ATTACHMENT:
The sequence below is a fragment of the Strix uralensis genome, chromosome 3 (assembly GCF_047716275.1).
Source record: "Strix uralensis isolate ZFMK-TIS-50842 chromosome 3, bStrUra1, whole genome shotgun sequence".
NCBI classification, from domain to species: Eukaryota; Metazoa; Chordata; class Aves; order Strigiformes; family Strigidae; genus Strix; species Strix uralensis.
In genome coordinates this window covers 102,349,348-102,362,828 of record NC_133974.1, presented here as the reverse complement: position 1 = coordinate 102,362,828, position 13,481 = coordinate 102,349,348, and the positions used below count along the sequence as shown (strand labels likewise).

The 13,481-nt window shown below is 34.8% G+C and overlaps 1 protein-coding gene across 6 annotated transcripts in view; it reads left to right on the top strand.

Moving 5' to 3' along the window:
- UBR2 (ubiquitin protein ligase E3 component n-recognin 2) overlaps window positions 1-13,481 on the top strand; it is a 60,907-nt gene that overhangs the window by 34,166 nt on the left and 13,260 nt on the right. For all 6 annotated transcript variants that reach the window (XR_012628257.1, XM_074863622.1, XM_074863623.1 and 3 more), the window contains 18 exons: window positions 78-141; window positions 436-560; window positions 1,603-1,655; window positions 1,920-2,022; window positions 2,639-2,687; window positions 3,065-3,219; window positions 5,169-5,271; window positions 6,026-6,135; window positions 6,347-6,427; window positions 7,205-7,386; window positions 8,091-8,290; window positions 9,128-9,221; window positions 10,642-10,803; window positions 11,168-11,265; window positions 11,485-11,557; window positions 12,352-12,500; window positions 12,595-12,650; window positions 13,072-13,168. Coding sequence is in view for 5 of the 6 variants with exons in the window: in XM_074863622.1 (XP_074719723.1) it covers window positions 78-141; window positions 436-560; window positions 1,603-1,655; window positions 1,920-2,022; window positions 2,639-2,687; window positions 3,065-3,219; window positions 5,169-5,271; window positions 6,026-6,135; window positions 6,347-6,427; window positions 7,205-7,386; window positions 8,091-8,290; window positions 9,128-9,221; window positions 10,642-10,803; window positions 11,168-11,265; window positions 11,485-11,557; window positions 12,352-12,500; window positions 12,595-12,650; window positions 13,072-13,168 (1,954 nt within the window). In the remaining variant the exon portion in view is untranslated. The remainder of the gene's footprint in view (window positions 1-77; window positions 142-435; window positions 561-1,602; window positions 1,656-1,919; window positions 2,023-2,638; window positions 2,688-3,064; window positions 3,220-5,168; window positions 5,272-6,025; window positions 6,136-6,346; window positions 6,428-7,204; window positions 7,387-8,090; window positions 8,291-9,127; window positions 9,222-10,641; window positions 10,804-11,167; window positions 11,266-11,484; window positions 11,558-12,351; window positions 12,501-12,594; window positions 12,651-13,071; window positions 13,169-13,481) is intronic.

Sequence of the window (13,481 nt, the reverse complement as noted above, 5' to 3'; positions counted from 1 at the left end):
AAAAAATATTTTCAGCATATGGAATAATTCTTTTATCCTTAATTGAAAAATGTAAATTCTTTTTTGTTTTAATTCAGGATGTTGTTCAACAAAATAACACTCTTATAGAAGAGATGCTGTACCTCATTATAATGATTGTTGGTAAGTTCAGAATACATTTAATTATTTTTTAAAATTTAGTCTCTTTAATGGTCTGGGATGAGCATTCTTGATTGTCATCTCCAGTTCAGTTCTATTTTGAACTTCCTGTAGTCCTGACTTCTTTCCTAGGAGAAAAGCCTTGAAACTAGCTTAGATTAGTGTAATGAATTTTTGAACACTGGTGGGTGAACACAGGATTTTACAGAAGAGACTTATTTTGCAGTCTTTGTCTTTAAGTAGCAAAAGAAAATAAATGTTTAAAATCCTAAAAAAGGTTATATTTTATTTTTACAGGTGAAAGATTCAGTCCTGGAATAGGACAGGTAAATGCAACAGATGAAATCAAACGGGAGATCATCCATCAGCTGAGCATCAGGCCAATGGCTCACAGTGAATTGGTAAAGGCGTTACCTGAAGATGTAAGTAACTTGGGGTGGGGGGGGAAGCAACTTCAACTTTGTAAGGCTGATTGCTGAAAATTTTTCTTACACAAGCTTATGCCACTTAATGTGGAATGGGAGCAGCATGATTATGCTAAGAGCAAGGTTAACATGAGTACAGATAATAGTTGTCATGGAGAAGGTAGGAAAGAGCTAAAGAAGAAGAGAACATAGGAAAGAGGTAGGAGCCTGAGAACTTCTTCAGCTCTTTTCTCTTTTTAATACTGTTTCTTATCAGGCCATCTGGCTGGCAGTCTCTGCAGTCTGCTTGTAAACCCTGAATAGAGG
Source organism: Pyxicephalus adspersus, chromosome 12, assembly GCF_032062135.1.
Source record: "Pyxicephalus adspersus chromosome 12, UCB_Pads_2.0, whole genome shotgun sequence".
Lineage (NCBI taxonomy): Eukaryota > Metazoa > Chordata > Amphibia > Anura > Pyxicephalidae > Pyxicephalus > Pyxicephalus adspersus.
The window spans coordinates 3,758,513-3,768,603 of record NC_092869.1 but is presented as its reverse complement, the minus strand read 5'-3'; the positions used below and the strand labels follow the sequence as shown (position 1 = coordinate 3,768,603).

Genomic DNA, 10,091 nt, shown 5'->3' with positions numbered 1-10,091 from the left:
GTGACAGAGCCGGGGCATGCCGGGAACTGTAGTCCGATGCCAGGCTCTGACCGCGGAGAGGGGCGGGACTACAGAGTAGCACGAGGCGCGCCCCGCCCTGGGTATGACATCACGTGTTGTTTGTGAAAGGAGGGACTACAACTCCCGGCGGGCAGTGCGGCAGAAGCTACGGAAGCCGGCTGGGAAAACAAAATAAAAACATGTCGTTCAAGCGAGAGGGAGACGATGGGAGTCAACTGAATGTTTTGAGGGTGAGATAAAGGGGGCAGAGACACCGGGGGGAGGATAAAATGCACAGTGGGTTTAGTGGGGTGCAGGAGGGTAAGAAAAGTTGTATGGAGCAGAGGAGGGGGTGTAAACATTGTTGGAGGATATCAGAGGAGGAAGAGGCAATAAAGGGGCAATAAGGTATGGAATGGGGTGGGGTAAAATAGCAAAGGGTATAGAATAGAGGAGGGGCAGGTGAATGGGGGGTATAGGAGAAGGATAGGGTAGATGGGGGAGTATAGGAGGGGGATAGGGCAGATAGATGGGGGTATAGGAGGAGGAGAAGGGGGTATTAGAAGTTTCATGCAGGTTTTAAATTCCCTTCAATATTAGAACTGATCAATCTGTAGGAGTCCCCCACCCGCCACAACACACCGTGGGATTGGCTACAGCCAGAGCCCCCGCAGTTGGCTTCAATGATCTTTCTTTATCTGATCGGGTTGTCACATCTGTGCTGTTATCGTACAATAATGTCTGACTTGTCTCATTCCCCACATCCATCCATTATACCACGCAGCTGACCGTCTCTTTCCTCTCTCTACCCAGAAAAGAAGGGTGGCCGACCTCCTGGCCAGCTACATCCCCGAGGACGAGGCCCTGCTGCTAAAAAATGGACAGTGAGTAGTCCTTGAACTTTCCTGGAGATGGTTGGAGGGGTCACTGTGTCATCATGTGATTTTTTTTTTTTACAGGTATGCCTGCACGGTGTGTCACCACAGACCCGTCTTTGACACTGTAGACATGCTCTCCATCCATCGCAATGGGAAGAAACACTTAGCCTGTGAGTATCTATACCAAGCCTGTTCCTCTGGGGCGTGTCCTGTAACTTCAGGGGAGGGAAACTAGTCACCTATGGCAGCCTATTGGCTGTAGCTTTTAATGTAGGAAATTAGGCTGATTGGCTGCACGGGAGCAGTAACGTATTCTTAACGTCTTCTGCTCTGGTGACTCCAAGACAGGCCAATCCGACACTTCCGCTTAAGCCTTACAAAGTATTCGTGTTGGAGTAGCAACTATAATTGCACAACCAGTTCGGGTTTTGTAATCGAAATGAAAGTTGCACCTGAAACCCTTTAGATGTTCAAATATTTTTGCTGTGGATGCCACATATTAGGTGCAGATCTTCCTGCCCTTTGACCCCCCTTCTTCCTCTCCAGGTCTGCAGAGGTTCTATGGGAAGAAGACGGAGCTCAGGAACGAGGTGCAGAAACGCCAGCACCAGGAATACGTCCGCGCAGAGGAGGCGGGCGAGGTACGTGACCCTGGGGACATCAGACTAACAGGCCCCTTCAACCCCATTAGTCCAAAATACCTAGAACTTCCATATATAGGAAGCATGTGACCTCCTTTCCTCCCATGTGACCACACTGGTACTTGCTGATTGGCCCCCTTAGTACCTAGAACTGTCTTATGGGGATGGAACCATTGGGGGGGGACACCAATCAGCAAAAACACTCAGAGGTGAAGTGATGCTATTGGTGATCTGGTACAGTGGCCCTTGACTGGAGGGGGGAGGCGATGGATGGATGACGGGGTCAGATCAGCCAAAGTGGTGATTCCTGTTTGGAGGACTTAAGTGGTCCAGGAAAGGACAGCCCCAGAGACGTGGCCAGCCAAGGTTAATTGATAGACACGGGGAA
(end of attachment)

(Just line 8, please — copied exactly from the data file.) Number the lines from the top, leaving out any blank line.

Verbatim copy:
Sequence of the window (13,481 nt, the reverse complement as noted above, 5' to 3'; positions counted from 1 at the left end):